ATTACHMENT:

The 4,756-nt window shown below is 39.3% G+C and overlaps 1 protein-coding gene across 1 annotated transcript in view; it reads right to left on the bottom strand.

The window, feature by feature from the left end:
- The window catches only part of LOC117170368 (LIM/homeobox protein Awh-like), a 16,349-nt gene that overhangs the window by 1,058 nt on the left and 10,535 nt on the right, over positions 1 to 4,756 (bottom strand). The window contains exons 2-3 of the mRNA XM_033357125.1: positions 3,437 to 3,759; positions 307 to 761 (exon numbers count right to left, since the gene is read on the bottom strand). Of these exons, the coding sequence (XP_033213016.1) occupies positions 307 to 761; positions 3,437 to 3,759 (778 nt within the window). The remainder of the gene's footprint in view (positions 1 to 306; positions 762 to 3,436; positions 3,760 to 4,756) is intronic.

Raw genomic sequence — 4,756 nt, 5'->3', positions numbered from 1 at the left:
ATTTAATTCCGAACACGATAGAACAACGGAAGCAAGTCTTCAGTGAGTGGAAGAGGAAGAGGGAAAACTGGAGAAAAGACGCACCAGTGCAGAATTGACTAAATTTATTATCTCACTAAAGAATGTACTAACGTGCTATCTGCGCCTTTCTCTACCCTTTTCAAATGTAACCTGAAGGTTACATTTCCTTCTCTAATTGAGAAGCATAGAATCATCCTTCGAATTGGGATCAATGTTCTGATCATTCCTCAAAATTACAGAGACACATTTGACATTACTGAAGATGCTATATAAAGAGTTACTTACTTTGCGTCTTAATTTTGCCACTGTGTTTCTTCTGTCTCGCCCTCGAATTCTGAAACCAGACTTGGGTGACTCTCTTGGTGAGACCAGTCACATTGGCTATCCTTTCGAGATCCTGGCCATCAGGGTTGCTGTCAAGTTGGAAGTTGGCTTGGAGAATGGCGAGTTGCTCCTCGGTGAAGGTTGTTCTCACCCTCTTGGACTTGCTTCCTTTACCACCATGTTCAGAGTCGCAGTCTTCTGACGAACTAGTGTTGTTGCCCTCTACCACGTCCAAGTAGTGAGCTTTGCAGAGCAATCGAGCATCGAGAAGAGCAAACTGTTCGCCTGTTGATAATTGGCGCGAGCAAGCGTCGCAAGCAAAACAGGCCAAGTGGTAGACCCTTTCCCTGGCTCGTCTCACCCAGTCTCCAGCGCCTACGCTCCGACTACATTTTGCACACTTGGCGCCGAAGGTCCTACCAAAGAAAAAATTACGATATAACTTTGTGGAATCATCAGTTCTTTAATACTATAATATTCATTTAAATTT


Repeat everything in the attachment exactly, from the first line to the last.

The 4,756-nt window shown below is 39.3% G+C and overlaps 1 protein-coding gene across 1 annotated transcript in view; it reads right to left on the bottom strand.

The window, feature by feature from the left end:
- The window catches only part of LOC117170368 (LIM/homeobox protein Awh-like), a 16,349-nt gene that overhangs the window by 1,058 nt on the left and 10,535 nt on the right, over positions 1 to 4,756 (bottom strand). The window contains exons 2-3 of the mRNA XM_033357125.1: positions 3,437 to 3,759; positions 307 to 761 (exon numbers count right to left, since the gene is read on the bottom strand). Of these exons, the coding sequence (XP_033213016.1) occupies positions 307 to 761; positions 3,437 to 3,759 (778 nt within the window). The remainder of the gene's footprint in view (positions 1 to 306; positions 762 to 3,436; positions 3,760 to 4,756) is intronic.

Raw genomic sequence — 4,756 nt, 5'->3', positions numbered from 1 at the left:
ATTTAATTCCGAACACGATAGAACAACGGAAGCAAGTCTTCAGTGAGTGGAAGAGGAAGAGGGAAAACTGGAGAAAAGACGCACCAGTGCAGAATTGACTAAATTTATTATCTCACTAAAGAATGTACTAACGTGCTATCTGCGCCTTTCTCTACCCTTTTCAAATGTAACCTGAAGGTTACATTTCCTTCTCTAATTGAGAAGCATAGAATCATCCTTCGAATTGGGATCAATGTTCTGATCATTCCTCAAAATTACAGAGACACATTTGACATTACTGAAGATGCTATATAAAGAGTTACTTACTTTGCGTCTTAATTTTGCCACTGTGTTTCTTCTGTCTCGCCCTCGAATTCTGAAACCAGACTTGGGTGACTCTCTTGGTGAGACCAGTCACATTGGCTATCCTTTCGAGATCCTGGCCATCAGGGTTGCTGTCAAGTTGGAAGTTGGCTTGGAGAATGGCGAGTTGCTCCTCGGTGAAGGTTGTTCTCACCCTCTTGGACTTGCTTCCTTTACCACCATGTTCAGAGTCGCAGTCTTCTGACGAACTAGTGTTGTTGCCCTCTACCACGTCCAAGTAGTGAGCTTTGCAGAGCAATCGAGCATCGAGAAGAGCAAACTGTTCGCCTGTTGATAATTGGCGCGAGCAAGCGTCGCAAGCAAAACAGGCCAAGTGGTAGACCCTTTCCCTGGCTCGTCTCACCCAGTCTCCAGCGCCTACGCTCCGACTACATTTTGCACACTTGGCGCCGAAGGTCCTACCAAAGAAAAAATTACGATATAACTTTGTGGAATCATCAGTTCTTTAATACTATAATATTCATTTAAATTT